Juns 21, 2013

Senator Chuck Schumer (D., N.Y.) promised that passage of the Gang of Eight immigration bill would render illegal immigration “a thing of the past.” But the Congressional Budget Office report tells a very different story: It projects that 4.8 million new illegal immigrants and their U.S.-born children will be living in the country in 2023 if the bill becomes law. While that represents a modest reduction from the number expected under existing law, it does not even come close to ending illegal immigration but envisions millions more illegal immigrants — a built-in constituency for yet another amnesty a decade hence.

Nor do the projections get any better in the out years. The law would see 7.5 million new illegal immigrants in the decade from 2023 to 2033 — also a modest reduction from current expectations, but hardly a solution to the problem of illegal immigration. High levels of illegal immigration will persist not only because of what the bill fails to do on border security but also because aspects of it will actively encourage future lawbreaking. For example, the CBO forecasts a spike in the number of people illegally overstaying visas issued under new programs for temporary workers.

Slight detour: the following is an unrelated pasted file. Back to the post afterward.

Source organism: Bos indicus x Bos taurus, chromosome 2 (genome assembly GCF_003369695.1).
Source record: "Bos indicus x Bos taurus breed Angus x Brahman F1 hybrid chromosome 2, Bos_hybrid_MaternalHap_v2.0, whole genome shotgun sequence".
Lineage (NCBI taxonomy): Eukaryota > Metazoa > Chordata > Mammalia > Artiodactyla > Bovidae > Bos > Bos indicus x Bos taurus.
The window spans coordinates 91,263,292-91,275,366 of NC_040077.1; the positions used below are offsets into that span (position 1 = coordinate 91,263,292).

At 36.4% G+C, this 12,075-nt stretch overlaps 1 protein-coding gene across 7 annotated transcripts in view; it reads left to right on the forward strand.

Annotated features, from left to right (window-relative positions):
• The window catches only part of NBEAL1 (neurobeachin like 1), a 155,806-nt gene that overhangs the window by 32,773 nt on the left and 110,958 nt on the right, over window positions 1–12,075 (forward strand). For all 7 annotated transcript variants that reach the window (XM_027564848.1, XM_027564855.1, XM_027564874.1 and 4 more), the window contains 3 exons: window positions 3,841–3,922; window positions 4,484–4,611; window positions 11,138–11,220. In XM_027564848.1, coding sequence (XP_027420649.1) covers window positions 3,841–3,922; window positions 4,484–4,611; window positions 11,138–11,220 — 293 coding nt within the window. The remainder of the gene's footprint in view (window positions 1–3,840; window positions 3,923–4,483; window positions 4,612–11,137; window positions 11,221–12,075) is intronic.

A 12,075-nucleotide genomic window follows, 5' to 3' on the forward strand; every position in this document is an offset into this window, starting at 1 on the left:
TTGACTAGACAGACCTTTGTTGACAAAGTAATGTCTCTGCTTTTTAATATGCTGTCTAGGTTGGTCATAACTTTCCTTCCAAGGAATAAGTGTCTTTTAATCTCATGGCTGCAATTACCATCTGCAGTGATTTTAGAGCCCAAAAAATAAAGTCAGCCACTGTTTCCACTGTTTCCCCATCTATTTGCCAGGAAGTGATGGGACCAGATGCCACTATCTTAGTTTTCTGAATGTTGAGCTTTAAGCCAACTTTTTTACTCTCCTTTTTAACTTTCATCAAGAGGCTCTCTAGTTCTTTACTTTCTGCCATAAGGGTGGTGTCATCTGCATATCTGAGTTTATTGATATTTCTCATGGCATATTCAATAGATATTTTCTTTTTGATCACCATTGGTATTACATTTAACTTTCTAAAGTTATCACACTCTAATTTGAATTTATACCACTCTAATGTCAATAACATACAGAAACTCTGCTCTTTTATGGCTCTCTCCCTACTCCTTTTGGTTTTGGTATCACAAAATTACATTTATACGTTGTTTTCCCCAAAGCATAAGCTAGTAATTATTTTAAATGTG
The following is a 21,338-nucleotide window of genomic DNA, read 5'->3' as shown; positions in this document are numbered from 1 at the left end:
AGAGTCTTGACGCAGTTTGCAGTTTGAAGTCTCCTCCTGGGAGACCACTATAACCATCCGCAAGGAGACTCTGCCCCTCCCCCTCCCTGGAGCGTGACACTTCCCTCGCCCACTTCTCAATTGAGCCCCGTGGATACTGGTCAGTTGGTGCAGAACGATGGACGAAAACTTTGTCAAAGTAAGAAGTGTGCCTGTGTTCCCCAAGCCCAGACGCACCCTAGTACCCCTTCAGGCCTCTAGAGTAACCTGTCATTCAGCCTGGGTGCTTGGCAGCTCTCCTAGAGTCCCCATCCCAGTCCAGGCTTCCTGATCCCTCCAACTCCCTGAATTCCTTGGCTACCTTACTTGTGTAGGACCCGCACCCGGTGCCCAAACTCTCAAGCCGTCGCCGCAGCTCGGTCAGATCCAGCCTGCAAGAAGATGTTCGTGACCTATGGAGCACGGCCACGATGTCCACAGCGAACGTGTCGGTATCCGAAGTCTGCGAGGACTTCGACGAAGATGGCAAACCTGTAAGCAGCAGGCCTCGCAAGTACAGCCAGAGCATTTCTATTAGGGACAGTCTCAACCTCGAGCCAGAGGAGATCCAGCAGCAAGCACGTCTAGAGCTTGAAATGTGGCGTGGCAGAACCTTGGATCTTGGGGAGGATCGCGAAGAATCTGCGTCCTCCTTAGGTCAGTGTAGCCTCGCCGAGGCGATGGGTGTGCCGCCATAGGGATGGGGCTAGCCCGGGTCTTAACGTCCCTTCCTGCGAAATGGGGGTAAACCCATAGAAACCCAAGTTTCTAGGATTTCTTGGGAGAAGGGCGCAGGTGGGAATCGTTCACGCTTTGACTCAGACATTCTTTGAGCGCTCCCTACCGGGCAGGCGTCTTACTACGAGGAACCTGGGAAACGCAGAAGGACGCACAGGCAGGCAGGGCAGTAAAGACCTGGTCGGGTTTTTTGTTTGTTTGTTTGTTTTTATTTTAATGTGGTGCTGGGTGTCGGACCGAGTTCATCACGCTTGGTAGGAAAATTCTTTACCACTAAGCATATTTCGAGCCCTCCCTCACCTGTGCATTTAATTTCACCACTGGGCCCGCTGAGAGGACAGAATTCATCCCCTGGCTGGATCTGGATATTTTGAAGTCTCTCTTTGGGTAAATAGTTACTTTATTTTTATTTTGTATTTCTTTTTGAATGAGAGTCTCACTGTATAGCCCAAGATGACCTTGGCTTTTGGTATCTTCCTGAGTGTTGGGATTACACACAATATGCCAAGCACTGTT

Perhaps Senator Schumer is one-third correct: Illegal immigration is a thing of the past; it is a thing of the present and, under this bill, would be a thing of the future, too. In fact, the CBO estimates that over the next 20 years we would in effect replace our 11 million or so illegal immigrants with more than 12 million new ones.

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